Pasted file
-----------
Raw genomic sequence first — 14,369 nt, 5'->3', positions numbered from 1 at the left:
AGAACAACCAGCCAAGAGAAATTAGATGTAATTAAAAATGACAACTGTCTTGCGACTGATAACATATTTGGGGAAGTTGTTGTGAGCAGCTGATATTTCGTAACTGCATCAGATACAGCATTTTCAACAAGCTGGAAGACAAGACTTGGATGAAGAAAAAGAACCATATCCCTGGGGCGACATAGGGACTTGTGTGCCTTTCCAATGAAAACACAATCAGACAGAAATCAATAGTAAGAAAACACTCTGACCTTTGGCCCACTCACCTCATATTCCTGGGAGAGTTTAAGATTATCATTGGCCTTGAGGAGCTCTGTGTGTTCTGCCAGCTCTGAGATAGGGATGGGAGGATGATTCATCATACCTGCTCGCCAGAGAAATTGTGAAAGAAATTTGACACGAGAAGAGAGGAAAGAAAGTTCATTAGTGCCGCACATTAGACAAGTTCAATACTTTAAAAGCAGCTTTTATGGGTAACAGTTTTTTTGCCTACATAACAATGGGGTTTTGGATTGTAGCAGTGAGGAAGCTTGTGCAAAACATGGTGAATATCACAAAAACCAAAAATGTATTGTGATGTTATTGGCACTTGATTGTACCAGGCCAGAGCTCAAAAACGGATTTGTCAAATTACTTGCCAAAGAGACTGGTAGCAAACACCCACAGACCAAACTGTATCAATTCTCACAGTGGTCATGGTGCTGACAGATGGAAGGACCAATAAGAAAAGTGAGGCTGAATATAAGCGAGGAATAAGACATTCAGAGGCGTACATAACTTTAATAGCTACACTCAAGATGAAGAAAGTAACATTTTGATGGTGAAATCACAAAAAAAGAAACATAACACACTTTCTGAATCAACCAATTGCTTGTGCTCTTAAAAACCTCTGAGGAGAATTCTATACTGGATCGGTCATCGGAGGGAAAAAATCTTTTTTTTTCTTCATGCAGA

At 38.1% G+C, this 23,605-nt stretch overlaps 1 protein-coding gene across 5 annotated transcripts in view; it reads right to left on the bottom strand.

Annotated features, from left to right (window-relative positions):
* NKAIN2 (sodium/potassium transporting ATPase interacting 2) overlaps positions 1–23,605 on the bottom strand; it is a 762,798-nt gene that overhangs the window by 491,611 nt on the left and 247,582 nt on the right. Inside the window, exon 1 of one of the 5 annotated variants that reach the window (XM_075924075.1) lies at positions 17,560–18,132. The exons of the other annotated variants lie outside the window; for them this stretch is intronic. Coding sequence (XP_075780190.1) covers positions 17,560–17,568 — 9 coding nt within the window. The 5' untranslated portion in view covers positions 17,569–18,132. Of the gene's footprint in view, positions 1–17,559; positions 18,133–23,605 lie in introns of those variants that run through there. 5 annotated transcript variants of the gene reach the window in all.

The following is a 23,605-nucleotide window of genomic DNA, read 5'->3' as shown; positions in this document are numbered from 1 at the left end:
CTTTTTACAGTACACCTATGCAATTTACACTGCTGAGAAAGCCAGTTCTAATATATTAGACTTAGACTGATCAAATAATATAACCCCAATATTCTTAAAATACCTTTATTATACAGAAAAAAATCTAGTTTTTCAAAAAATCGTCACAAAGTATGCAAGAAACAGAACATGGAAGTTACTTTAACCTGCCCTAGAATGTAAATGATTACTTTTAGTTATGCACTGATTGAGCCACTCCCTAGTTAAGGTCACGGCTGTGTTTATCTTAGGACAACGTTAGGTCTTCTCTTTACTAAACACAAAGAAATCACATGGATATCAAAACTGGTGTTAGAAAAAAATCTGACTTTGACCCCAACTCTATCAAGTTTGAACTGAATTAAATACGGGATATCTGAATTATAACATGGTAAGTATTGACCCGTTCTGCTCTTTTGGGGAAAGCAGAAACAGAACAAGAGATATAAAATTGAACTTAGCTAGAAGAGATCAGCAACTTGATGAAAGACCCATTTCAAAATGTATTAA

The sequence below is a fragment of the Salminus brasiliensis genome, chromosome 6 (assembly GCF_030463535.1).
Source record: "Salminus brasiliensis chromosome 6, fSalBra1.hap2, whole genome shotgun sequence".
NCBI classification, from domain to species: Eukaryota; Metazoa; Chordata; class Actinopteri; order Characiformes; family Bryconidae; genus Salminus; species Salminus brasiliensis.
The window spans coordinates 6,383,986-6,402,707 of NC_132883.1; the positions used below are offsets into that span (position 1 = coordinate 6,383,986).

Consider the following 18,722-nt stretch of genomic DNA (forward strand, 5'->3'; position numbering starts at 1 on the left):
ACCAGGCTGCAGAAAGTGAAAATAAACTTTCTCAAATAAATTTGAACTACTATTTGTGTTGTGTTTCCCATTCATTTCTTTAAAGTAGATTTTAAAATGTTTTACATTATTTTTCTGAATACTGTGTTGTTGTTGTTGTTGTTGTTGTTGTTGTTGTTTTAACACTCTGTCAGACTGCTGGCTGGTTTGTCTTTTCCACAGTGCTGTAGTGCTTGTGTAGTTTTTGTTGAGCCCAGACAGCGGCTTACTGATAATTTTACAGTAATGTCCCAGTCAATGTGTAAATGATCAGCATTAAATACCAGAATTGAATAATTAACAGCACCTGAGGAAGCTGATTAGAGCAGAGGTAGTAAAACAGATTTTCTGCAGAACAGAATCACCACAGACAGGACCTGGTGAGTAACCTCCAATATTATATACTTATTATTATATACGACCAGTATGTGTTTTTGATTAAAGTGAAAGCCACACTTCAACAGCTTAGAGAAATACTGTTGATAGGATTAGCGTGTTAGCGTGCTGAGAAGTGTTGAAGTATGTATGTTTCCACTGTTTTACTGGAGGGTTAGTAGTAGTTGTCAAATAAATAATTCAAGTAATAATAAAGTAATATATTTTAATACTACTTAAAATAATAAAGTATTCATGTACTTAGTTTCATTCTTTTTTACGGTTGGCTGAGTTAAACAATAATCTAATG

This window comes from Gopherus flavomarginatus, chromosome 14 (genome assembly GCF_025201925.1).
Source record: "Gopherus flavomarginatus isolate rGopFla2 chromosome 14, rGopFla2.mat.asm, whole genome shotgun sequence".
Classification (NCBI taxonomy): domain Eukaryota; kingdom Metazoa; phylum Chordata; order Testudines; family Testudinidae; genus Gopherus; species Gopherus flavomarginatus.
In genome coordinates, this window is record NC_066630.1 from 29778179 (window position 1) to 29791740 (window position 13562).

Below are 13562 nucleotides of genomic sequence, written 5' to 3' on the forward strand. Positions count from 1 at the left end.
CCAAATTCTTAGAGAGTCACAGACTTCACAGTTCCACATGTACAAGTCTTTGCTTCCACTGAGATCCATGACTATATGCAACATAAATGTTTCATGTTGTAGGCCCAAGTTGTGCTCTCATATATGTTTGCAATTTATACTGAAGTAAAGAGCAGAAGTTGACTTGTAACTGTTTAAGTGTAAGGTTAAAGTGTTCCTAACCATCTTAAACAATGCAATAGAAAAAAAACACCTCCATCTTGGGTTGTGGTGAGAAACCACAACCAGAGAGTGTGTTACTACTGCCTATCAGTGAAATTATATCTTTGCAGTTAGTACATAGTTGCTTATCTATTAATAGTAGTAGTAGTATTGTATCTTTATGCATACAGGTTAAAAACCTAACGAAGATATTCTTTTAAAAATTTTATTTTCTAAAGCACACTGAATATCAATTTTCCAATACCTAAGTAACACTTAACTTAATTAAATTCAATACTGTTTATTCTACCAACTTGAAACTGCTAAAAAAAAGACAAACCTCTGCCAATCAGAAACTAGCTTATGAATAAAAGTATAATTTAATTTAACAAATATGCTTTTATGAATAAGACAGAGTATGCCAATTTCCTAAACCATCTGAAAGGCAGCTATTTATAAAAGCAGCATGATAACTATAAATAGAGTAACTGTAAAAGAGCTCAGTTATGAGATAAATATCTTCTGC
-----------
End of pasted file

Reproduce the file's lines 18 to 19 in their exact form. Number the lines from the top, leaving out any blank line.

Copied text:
Below are 13562 nucleotides of genomic sequence, written 5' to 3' on the forward strand. Positions count from 1 at the left end.
CCAAATTCTTAGAGAGTCACAGACTTCACAGTTCCACATGTACAAGTCTTTGCTTCCACTGAGATCCATGACTATATGCAACATAAATGTTTCATGTTGTAGGCCCAAGTTGTGCTCTCATATATGTTTGCAATTTATACTGAAGTAAAGAGCAGAAGTTGACTTGTAACTGTTTAAGTGTAAGGTTAAAGTGTTCCTAACCATCTTAAACAATGCAATAGAAAAAAAACACCTCCATCTTGGGTTGTGGTGAGAAACCACAACCAGAGAGTGTGTTACTACTGCCTATCAGTGAAATTATATCTTTGCAGTTAGTACATAGTTGCTTATCTATTAATAGTAGTAGTAGTATTGTATCTTTATGCATACAGGTTAAAAACCTAACGAAGATATTCTTTTAAAAATTTTATTTTCTAAAGCACACTGAATATCAATTTTCCAATACCTAAGTAACACTTAACTTAATTAAATTCAATACTGTTTATTCTACCAACTTGAAACTGCTAAAAAAAAGACAAACCTCTGCCAATCAGAAACTAGCTTATGAATAAAAGTATAATTTAATTTAACAAATATGCTTTTATGAATAAGACAGAGTATGCCAATTTCCTAAACCATCTGAAAGGCAGCTATTTATAAAAGCAGCATGATAACTATAAATAGAGTAACTGTAAAAGAGCTCAGTTATGAGATAAATATCTTCTGC